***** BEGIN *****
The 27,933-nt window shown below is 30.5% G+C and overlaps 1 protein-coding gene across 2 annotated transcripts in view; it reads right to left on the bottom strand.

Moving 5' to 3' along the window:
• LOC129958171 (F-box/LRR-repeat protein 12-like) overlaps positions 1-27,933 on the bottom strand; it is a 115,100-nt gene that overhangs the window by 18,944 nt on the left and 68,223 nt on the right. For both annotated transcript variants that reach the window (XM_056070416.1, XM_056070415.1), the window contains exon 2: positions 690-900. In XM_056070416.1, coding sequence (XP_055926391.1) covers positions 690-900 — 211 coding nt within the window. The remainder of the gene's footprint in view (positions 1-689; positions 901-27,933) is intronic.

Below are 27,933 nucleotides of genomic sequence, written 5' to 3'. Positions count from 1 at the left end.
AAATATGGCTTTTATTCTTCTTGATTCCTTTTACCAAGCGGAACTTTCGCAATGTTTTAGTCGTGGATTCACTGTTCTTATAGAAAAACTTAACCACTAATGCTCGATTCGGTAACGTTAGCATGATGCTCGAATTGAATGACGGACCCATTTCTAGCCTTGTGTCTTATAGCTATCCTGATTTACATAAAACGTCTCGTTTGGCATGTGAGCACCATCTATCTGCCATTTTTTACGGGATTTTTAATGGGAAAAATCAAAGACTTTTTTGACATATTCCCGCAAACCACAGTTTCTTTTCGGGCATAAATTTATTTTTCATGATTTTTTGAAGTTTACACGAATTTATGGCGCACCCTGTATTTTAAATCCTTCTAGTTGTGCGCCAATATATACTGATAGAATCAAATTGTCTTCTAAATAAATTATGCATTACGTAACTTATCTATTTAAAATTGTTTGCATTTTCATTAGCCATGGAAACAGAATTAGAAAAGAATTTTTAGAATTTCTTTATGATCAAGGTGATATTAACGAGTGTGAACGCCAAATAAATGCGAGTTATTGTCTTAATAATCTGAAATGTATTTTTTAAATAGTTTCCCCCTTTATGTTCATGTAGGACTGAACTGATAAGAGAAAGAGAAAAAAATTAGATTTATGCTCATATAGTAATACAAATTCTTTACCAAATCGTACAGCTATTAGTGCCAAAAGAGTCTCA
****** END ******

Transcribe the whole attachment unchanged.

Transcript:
The 27,933-nt window shown below is 30.5% G+C and overlaps 1 protein-coding gene across 2 annotated transcripts in view; it reads right to left on the bottom strand.

Moving 5' to 3' along the window:
• LOC129958171 (F-box/LRR-repeat protein 12-like) overlaps positions 1-27,933 on the bottom strand; it is a 115,100-nt gene that overhangs the window by 18,944 nt on the left and 68,223 nt on the right. For both annotated transcript variants that reach the window (XM_056070416.1, XM_056070415.1), the window contains exon 2: positions 690-900. In XM_056070416.1, coding sequence (XP_055926391.1) covers positions 690-900 — 211 coding nt within the window. The remainder of the gene's footprint in view (positions 1-689; positions 901-27,933) is intronic.

Below are 27,933 nucleotides of genomic sequence, written 5' to 3'. Positions count from 1 at the left end.
AAATATGGCTTTTATTCTTCTTGATTCCTTTTACCAAGCGGAACTTTCGCAATGTTTTAGTCGTGGATTCACTGTTCTTATAGAAAAACTTAACCACTAATGCTCGATTCGGTAACGTTAGCATGATGCTCGAATTGAATGACGGACCCATTTCTAGCCTTGTGTCTTATAGCTATCCTGATTTACATAAAACGTCTCGTTTGGCATGTGAGCACCATCTATCTGCCATTTTTTACGGGATTTTTAATGGGAAAAATCAAAGACTTTTTTGACATATTCCCGCAAACCACAGTTTCTTTTCGGGCATAAATTTATTTTTCATGATTTTTTGAAGTTTACACGAATTTATGGCGCACCCTGTATTTTAAATCCTTCTAGTTGTGCGCCAATATATACTGATAGAATCAAATTGTCTTCTAAATAAATTATGCATTACGTAACTTATCTATTTAAAATTGTTTGCATTTTCATTAGCCATGGAAACAGAATTAGAAAAGAATTTTTAGAATTTCTTTATGATCAAGGTGATATTAACGAGTGTGAACGCCAAATAAATGCGAGTTATTGTCTTAATAATCTGAAATGTATTTTTTAAATAGTTTCCCCCTTTATGTTCATGTAGGACTGAACTGATAAGAGAAAGAGAAAAAAATTAGATTTATGCTCATATAGTAATACAAATTCTTTACCAAATCGTACAGCTATTAGTGCCAAAAGAGTCTCA